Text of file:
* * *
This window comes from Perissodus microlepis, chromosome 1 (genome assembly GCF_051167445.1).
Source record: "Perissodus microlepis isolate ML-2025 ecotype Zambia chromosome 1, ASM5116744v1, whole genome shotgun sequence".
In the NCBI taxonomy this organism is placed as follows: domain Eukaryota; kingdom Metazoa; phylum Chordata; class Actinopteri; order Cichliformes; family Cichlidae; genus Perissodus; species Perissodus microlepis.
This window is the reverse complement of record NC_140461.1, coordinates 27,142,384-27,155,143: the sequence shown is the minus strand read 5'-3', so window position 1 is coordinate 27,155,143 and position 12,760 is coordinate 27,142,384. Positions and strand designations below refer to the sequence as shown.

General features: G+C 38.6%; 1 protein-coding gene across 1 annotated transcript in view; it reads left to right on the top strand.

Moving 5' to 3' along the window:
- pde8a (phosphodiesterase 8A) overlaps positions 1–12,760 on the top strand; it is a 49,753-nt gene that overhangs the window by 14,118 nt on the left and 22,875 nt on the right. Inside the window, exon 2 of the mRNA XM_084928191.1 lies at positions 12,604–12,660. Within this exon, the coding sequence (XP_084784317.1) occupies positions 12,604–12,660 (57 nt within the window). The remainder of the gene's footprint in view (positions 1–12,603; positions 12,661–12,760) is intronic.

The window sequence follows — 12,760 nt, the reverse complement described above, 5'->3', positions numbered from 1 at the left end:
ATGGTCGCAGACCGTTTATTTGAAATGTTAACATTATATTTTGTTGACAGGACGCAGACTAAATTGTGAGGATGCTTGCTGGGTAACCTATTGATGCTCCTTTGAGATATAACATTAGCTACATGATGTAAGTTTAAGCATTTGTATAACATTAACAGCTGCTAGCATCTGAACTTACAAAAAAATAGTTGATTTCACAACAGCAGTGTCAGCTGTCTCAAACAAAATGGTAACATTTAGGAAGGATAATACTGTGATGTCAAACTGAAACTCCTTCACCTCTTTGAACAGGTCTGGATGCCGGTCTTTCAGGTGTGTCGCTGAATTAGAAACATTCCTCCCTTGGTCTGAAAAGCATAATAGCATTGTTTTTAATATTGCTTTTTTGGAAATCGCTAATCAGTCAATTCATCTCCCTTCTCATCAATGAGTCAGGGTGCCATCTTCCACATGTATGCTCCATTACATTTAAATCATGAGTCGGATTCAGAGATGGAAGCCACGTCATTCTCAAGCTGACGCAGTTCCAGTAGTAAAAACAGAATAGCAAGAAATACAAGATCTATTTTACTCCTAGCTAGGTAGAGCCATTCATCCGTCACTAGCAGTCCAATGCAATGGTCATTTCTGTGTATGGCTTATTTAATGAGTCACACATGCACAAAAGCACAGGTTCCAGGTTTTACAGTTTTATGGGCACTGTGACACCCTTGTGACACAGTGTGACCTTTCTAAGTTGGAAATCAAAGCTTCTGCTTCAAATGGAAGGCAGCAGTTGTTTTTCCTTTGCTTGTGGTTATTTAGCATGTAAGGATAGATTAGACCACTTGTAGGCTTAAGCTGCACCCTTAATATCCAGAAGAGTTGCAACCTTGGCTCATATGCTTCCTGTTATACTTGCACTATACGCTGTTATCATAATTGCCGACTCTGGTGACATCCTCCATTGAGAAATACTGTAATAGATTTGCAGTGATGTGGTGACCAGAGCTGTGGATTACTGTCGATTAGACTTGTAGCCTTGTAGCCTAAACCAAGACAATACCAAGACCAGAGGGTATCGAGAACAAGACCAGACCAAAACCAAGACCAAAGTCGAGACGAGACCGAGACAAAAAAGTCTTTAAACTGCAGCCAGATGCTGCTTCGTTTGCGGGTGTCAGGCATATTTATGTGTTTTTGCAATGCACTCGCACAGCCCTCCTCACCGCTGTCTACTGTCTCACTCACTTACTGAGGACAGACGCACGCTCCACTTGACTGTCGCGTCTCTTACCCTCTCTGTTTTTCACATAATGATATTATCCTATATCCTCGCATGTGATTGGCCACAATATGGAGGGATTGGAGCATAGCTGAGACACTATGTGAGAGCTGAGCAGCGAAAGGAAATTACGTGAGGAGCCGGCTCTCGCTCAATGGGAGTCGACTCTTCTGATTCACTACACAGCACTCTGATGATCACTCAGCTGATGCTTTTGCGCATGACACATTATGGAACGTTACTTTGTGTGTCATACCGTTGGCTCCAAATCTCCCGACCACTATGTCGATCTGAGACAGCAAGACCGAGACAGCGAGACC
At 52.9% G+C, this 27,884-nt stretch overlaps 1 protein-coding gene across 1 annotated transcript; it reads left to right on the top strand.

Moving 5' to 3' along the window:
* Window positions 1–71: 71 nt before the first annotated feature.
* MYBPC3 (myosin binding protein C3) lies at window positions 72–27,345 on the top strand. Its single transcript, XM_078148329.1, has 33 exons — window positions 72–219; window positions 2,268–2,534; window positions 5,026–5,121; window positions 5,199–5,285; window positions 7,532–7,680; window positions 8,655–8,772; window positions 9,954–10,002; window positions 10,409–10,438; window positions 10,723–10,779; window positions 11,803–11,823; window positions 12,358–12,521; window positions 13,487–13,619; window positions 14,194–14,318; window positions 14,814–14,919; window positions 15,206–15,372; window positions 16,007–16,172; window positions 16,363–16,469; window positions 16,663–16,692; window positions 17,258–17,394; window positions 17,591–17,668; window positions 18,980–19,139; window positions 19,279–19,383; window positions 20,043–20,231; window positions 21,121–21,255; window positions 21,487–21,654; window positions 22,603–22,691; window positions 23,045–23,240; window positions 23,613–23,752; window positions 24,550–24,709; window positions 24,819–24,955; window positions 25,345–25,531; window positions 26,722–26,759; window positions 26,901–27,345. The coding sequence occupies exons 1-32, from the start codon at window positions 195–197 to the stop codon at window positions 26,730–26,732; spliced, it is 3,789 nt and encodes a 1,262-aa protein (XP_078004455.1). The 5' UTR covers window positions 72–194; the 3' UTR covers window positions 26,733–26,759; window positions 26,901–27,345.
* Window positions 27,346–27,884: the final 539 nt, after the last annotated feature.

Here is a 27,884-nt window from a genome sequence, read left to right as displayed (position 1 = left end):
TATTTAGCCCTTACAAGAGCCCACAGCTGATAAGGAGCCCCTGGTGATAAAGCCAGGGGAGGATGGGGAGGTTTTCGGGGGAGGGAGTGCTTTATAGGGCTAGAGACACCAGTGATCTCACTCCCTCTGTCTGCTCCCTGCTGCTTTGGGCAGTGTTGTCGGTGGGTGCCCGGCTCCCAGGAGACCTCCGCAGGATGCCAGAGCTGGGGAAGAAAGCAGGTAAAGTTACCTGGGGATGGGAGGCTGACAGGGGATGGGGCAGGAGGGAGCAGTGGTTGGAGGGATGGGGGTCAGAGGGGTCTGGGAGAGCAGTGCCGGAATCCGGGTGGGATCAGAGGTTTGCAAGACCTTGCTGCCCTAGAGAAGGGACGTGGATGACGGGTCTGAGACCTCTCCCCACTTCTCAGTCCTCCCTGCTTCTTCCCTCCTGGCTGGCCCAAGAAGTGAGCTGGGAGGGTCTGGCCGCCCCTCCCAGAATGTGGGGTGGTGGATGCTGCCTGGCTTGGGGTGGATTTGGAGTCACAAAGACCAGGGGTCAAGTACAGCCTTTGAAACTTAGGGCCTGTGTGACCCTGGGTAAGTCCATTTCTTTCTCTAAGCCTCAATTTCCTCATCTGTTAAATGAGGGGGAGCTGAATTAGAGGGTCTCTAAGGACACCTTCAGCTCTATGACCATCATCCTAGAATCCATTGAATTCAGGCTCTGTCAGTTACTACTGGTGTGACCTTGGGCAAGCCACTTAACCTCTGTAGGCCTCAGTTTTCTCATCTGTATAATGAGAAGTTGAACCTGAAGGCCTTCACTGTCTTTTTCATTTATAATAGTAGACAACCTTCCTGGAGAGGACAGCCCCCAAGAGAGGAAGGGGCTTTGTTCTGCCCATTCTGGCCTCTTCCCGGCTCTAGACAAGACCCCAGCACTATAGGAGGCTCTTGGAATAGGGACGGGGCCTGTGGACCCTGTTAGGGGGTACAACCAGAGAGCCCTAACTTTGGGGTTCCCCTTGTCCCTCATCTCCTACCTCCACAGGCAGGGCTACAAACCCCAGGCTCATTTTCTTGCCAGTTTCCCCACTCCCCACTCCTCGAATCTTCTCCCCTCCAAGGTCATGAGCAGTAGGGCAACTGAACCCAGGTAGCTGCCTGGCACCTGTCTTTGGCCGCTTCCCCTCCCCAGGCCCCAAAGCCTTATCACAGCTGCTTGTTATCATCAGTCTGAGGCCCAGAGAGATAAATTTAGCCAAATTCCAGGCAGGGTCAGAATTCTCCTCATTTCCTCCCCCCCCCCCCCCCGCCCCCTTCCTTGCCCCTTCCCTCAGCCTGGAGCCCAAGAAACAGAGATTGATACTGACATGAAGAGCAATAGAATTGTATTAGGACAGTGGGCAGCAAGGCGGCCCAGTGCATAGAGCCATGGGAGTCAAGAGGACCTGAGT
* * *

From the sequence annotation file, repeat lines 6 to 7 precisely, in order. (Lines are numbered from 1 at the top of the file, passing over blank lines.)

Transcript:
Moving 5' to 3' along the window:
- pde8a (phosphodiesterase 8A) overlaps positions 1–12,760 on the top strand; it is a 49,753-nt gene that overhangs the window by 14,118 nt on the left and 22,875 nt on the right. Inside the window, exon 2 of the mRNA XM_084928191.1 lies at positions 12,604–12,660. Within this exon, the coding sequence (XP_084784317.1) occupies positions 12,604–12,660 (57 nt within the window). The remainder of the gene's footprint in view (positions 1–12,603; positions 12,661–12,760) is intronic.